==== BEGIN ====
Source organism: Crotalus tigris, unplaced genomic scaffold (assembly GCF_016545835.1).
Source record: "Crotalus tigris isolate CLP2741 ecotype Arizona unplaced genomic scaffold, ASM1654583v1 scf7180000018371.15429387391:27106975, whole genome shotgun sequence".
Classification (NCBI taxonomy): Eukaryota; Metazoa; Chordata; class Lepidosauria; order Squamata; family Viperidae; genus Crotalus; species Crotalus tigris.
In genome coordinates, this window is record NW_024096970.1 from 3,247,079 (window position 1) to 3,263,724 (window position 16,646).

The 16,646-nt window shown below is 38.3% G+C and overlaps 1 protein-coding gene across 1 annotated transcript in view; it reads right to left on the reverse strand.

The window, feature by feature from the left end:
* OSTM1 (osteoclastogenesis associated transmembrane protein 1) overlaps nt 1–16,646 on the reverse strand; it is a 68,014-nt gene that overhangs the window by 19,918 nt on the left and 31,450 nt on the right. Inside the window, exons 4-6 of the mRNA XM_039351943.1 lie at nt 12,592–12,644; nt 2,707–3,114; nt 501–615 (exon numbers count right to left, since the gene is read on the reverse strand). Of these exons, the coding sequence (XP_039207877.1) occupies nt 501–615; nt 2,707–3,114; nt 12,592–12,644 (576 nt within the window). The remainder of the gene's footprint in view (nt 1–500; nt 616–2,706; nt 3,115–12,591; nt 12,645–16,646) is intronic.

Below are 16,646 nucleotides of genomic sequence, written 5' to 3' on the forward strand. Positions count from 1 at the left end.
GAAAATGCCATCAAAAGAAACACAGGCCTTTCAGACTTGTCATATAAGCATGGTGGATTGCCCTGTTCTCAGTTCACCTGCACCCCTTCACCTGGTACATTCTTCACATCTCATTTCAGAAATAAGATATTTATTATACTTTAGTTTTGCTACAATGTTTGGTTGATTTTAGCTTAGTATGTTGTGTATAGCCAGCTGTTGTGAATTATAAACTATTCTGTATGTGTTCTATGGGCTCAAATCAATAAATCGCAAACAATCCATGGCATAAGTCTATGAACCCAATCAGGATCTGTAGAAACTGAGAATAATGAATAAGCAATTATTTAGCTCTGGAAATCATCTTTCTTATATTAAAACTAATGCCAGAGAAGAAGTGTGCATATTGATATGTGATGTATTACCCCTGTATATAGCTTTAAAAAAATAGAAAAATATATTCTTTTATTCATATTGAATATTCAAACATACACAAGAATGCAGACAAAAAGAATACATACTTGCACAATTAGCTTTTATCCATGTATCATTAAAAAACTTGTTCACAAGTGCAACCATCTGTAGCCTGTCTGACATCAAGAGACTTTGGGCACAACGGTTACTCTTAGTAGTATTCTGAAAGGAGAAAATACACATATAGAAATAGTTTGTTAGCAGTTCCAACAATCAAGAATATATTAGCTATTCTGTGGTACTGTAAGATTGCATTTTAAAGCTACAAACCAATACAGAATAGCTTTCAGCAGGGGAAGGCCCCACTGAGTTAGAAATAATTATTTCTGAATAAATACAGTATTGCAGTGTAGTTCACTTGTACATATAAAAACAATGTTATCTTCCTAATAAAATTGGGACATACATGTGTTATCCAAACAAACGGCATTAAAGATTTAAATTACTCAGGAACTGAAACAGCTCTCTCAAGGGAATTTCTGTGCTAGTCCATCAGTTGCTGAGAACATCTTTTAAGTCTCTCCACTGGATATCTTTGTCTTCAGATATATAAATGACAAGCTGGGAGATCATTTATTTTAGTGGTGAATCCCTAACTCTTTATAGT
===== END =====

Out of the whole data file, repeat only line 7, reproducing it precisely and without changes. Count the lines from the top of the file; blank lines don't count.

* OSTM1 (osteoclastogenesis associated transmembrane protein 1) overlaps nt 1–16,646 on the reverse strand; it is a 68,014-nt gene that overhangs the window by 19,918 nt on the left and 31,450 nt on the right. Inside the window, exons 4-6 of the mRNA XM_039351943.1 lie at nt 12,592–12,644; nt 2,707–3,114; nt 501–615 (exon numbers count right to left, since the gene is read on the reverse strand). Of these exons, the coding sequence (XP_039207877.1) occupies nt 501–615; nt 2,707–3,114; nt 12,592–12,644 (576 nt within the window). The remainder of the gene's footprint in view (nt 1–500; nt 616–2,706; nt 3,115–12,591; nt 12,645–16,646) is intronic.